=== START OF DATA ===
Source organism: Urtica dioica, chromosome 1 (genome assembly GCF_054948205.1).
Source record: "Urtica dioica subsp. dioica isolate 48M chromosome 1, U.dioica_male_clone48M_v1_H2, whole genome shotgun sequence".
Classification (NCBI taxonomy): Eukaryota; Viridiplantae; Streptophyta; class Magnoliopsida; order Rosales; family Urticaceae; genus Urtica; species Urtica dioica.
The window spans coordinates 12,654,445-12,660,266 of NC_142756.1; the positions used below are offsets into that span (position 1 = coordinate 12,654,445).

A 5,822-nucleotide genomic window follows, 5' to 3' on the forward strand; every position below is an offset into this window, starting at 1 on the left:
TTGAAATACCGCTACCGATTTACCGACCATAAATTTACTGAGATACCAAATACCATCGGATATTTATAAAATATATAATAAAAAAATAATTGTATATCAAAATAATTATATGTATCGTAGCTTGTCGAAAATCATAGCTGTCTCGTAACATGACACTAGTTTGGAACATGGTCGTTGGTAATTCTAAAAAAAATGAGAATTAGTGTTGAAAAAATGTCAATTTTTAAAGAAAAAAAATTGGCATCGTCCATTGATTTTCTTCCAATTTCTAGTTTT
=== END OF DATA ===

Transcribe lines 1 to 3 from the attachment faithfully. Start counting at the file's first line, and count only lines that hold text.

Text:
Source organism: Urtica dioica, chromosome 1 (genome assembly GCF_054948205.1).
Source record: "Urtica dioica subsp. dioica isolate 48M chromosome 1, U.dioica_male_clone48M_v1_H2, whole genome shotgun sequence".
Classification (NCBI taxonomy): Eukaryota; Viridiplantae; Streptophyta; class Magnoliopsida; order Rosales; family Urticaceae; genus Urtica; species Urtica dioica.